Dakota Fanning did an okay job. I just felt she made Lily too whiny and not a girl struggling to love and forgive herself.

Paul Bettany has done better. Again I think it was direction.

Zach’s character… one he had a black Ford Fairlane not a red and white one. Two he like June wasn’t given enough detail. It was like Lily just knew things about him and said these things to just let the audience know not to build up the relationship.

Oh don’t get me started on how they treated May. Kudos to Sophie Okonedo who did May the best justice she was allowed to give.

Again if I didn’t read the book, I may have found this movie likeable, but it fell flat. I believe it was the writing and direction that failed the movie. The actors did the best they were given. But this movie could have been more. It could have been given more depth.


The Secret Life of Bees by Sue Monk Kidd

My edition: Kindle owned
Pages: 315
Stand alone
Genre: Classics, Historical fiction
Publish: Nov 8, 2001
Rating: 3 stars


Set in South Carolina in 1964, The Secret Life of Bees tells the story of Lily Owens, whose life has been shaped around the blurred memory of the afternoon her mother was killed. When Lily’s fierce-hearted black “stand-in mother,” Rosaleen, insults three of the deepest racists in town, Lily decides to spring them both free. They escape to Tiburon, South Carolina–a town that holds the secret to her mother’s past. Taken in by an eccentric trio of black beekeeping sisters, Lily is introduced to their mesmerizing world of bees and honey, and the Black Madonna. This is a remarkable novel about divine female power, a story women will share and pass on to their daughters for years to come. 


I have been putting this book off for years. It’s a classic. Much hype comes with classics. I remember watching the movie a long time ago. But push comes to shove and one must simply fall down the rabbit hole at some point.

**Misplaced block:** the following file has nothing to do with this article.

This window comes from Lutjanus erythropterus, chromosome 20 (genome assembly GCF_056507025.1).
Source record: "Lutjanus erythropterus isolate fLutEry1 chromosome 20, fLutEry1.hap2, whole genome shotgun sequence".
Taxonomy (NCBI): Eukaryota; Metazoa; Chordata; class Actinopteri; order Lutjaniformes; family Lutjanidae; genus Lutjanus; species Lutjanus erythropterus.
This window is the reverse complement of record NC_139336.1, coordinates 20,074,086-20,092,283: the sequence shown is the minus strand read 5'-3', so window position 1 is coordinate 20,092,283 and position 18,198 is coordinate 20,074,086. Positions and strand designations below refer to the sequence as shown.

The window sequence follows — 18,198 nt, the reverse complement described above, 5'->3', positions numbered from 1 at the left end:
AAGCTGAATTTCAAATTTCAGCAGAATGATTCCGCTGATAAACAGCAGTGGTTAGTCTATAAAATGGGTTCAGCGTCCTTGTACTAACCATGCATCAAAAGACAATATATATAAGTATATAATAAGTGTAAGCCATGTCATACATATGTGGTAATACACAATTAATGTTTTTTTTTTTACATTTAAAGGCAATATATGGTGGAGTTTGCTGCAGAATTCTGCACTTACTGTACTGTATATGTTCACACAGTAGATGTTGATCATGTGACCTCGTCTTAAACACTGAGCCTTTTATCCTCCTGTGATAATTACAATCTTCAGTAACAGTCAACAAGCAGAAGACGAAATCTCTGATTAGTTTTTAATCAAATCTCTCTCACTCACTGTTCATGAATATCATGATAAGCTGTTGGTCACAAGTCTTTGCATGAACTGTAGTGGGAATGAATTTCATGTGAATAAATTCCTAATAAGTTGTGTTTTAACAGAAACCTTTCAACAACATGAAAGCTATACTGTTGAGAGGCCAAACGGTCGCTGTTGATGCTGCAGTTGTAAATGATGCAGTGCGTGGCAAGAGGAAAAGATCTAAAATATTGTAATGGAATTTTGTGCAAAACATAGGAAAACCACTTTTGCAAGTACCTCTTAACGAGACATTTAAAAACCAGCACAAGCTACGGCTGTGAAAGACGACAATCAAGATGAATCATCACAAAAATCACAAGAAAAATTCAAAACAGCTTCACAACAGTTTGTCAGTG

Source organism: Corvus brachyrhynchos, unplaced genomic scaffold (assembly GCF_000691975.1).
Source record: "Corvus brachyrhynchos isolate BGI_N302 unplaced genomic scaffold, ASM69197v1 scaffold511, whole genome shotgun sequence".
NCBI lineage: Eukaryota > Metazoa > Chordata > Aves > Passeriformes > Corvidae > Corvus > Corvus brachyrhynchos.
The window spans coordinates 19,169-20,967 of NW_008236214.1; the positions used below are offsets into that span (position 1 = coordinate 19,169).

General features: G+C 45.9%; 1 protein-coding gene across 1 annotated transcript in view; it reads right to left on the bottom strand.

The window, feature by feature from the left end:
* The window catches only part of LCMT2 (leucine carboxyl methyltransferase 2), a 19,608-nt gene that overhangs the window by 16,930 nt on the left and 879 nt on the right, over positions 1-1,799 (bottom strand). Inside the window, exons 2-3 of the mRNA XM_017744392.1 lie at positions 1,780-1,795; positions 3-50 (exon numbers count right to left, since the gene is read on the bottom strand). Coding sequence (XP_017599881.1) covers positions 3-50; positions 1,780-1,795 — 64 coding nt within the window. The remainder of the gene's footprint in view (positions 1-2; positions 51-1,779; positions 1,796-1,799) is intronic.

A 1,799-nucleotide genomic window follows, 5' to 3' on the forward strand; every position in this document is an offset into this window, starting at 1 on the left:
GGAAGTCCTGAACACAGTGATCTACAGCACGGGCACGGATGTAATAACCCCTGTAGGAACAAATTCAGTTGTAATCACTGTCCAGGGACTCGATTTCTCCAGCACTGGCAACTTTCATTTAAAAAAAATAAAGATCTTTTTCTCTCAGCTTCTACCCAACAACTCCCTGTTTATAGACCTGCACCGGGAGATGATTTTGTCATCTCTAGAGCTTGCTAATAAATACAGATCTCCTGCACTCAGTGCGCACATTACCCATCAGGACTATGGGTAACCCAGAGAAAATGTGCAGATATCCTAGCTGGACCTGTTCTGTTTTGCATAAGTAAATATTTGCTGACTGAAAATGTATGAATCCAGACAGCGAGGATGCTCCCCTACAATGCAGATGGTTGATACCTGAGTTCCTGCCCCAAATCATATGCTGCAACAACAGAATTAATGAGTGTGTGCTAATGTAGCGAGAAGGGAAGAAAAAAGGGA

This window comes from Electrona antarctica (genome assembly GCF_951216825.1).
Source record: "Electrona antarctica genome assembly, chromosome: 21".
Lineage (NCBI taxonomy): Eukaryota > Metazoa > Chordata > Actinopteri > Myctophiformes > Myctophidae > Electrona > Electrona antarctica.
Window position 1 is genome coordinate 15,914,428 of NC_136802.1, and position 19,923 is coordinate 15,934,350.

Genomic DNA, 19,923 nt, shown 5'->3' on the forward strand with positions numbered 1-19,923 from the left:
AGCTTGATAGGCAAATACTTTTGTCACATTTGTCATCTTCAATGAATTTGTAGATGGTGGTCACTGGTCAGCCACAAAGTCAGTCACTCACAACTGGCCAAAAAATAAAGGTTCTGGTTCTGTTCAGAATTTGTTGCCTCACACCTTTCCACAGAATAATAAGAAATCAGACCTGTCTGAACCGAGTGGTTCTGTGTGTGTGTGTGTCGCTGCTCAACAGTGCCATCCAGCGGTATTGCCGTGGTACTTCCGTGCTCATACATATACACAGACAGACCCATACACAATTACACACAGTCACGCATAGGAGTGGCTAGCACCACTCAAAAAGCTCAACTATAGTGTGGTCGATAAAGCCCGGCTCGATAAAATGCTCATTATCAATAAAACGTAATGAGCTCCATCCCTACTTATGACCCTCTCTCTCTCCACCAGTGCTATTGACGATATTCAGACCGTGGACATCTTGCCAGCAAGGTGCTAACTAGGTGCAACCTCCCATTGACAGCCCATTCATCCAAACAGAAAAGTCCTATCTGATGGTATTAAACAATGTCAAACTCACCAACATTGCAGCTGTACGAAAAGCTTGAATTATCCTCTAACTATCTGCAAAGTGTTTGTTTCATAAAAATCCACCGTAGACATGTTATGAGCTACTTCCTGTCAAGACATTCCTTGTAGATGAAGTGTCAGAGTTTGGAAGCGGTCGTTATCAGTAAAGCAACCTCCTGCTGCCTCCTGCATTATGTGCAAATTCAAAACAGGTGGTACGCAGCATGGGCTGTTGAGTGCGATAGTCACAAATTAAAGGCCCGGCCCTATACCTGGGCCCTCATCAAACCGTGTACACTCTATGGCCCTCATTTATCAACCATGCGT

Standing there, I loved myself and I hated myself. That’s what the black Mary did to me, made me feel my glory and my shame at the same time.

I had thought to keep this one on the shelf until October for one of my challenge points, but in searching for a book to read I decided to go all the way to the bottom of my kindle sorted under unread recent. This gem sat there at the bottom. The oldest unread book I had on my kindle because if we looked at my bookshelf it wouldn’t even be close to the oldest.

At first this book started out great for me, but I slowly got burned out. I just stopped caring on what happened at the end. I didn’t feel much emotion when reading. I scooted along with this coming of age that kind of feels out dated. Nothing really connected with me. Maybe I’m too young to know references but then again I wasn’t fully invested.

Big hype books are hard for me because most times I tend to fall on the dislike side then the liked/loved side. The good news though is I finally get to say I read this book and finished it.